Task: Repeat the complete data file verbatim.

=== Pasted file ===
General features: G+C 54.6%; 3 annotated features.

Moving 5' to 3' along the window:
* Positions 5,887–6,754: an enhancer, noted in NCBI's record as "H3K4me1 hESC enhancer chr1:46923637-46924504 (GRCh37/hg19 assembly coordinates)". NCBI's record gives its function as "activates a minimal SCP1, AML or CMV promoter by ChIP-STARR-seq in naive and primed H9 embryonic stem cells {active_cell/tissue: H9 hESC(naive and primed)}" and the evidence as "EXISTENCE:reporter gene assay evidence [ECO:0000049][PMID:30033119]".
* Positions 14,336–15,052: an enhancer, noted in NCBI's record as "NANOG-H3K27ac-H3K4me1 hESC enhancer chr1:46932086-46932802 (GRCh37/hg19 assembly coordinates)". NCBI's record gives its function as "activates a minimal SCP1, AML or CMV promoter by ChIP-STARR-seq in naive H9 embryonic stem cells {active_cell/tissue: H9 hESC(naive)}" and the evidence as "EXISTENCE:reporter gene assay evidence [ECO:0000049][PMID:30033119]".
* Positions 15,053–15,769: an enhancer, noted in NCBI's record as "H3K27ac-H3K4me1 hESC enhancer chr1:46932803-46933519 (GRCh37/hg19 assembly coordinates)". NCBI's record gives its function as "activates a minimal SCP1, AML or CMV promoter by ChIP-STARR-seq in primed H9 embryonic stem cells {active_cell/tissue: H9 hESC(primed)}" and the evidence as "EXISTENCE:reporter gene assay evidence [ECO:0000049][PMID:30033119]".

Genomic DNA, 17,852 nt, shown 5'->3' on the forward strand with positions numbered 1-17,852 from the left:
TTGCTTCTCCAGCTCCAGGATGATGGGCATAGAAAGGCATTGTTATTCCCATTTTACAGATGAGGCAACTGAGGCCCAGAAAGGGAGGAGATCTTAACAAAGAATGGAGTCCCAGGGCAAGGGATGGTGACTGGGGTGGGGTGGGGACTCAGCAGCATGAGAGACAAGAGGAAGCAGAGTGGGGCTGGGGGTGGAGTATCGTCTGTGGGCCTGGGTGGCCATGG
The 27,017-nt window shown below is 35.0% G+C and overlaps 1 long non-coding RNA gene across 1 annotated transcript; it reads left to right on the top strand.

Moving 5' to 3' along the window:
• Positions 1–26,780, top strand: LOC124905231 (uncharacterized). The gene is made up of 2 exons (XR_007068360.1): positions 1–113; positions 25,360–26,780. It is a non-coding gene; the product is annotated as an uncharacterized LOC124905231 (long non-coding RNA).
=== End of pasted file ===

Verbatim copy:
General features: G+C 54.6%; 3 annotated features.

Moving 5' to 3' along the window:
* Positions 5,887–6,754: an enhancer, noted in NCBI's record as "H3K4me1 hESC enhancer chr1:46923637-46924504 (GRCh37/hg19 assembly coordinates)". NCBI's record gives its function as "activates a minimal SCP1, AML or CMV promoter by ChIP-STARR-seq in naive and primed H9 embryonic stem cells {active_cell/tissue: H9 hESC(naive and primed)}" and the evidence as "EXISTENCE:reporter gene assay evidence [ECO:0000049][PMID:30033119]".
* Positions 14,336–15,052: an enhancer, noted in NCBI's record as "NANOG-H3K27ac-H3K4me1 hESC enhancer chr1:46932086-46932802 (GRCh37/hg19 assembly coordinates)". NCBI's record gives its function as "activates a minimal SCP1, AML or CMV promoter by ChIP-STARR-seq in naive H9 embryonic stem cells {active_cell/tissue: H9 hESC(naive)}" and the evidence as "EXISTENCE:reporter gene assay evidence [ECO:0000049][PMID:30033119]".
* Positions 15,053–15,769: an enhancer, noted in NCBI's record as "H3K27ac-H3K4me1 hESC enhancer chr1:46932803-46933519 (GRCh37/hg19 assembly coordinates)". NCBI's record gives its function as "activates a minimal SCP1, AML or CMV promoter by ChIP-STARR-seq in primed H9 embryonic stem cells {active_cell/tissue: H9 hESC(primed)}" and the evidence as "EXISTENCE:reporter gene assay evidence [ECO:0000049][PMID:30033119]".

Genomic DNA, 17,852 nt, shown 5'->3' on the forward strand with positions numbered 1-17,852 from the left:
TTGCTTCTCCAGCTCCAGGATGATGGGCATAGAAAGGCATTGTTATTCCCATTTTACAGATGAGGCAACTGAGGCCCAGAAAGGGAGGAGATCTTAACAAAGAATGGAGTCCCAGGGCAAGGGATGGTGACTGGGGTGGGGTGGGGACTCAGCAGCATGAGAGACAAGAGGAAGCAGAGTGGGGCTGGGGGTGGAGTATCGTCTGTGGGCCTGGGTGGCCATGG
The 27,017-nt window shown below is 35.0% G+C and overlaps 1 long non-coding RNA gene across 1 annotated transcript; it reads left to right on the top strand.

Moving 5' to 3' along the window:
• Positions 1–26,780, top strand: LOC124905231 (uncharacterized). The gene is made up of 2 exons (XR_007068360.1): positions 1–113; positions 25,360–26,780. It is a non-coding gene; the product is annotated as an uncharacterized LOC124905231 (long non-coding RNA).